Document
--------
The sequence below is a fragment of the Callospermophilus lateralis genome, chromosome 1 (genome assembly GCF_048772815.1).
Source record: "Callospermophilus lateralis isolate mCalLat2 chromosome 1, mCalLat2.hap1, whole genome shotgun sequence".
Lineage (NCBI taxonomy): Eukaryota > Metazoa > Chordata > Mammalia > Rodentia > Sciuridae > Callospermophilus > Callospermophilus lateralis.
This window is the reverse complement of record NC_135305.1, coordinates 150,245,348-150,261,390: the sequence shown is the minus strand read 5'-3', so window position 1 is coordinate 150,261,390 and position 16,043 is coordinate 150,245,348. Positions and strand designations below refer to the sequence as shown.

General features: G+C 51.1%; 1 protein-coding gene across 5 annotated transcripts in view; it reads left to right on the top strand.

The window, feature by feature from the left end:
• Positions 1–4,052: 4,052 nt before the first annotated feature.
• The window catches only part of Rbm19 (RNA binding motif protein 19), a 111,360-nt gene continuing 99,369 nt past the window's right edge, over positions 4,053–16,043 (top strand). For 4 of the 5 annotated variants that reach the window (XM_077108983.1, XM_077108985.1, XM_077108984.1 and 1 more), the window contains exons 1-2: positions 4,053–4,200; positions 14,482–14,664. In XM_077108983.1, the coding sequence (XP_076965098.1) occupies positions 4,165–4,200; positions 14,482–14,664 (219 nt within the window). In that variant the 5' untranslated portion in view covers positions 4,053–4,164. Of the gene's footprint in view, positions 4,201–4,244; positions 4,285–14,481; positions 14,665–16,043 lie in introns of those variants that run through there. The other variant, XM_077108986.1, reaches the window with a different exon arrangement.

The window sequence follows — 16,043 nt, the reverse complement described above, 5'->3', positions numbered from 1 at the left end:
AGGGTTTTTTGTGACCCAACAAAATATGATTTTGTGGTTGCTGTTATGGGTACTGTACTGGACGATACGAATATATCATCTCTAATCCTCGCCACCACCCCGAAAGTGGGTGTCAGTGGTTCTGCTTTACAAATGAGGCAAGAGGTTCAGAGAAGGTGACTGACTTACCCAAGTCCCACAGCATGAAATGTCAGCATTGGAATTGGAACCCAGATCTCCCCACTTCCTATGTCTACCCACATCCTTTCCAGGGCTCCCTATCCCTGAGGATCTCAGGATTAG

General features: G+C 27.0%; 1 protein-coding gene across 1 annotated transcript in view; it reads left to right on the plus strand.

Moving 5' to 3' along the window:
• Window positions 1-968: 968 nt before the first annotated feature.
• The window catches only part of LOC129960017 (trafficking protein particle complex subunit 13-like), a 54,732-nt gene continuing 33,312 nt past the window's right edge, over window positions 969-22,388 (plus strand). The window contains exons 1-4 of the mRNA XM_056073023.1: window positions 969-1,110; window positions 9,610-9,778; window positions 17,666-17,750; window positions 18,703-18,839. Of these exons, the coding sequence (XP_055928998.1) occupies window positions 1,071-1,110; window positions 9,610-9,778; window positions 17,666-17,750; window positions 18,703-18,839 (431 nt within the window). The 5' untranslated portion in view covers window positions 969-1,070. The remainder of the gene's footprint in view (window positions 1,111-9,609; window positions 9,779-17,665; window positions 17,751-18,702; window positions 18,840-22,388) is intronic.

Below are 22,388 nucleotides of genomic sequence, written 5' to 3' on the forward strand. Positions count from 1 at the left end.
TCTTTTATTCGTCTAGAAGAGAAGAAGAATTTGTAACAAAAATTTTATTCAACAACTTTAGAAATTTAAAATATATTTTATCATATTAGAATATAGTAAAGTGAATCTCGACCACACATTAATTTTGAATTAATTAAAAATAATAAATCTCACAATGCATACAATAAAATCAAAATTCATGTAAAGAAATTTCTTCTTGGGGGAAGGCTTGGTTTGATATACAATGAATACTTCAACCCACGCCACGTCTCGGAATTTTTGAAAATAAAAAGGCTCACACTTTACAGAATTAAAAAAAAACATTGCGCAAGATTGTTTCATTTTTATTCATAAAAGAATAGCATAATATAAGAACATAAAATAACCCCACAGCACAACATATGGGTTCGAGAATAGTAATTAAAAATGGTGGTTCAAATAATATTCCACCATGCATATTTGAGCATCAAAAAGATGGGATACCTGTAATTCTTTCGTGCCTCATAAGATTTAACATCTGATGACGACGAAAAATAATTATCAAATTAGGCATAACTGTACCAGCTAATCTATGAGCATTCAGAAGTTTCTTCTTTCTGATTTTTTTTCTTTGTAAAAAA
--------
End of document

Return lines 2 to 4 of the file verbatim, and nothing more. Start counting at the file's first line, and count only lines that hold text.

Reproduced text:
Source record: "Callospermophilus lateralis isolate mCalLat2 chromosome 1, mCalLat2.hap1, whole genome shotgun sequence".
Lineage (NCBI taxonomy): Eukaryota > Metazoa > Chordata > Mammalia > Rodentia > Sciuridae > Callospermophilus > Callospermophilus lateralis.
This window is the reverse complement of record NC_135305.1, coordinates 150,245,348-150,261,390: the sequence shown is the minus strand read 5'-3', so window position 1 is coordinate 150,261,390 and position 16,043 is coordinate 150,245,348. Positions and strand designations below refer to the sequence as shown.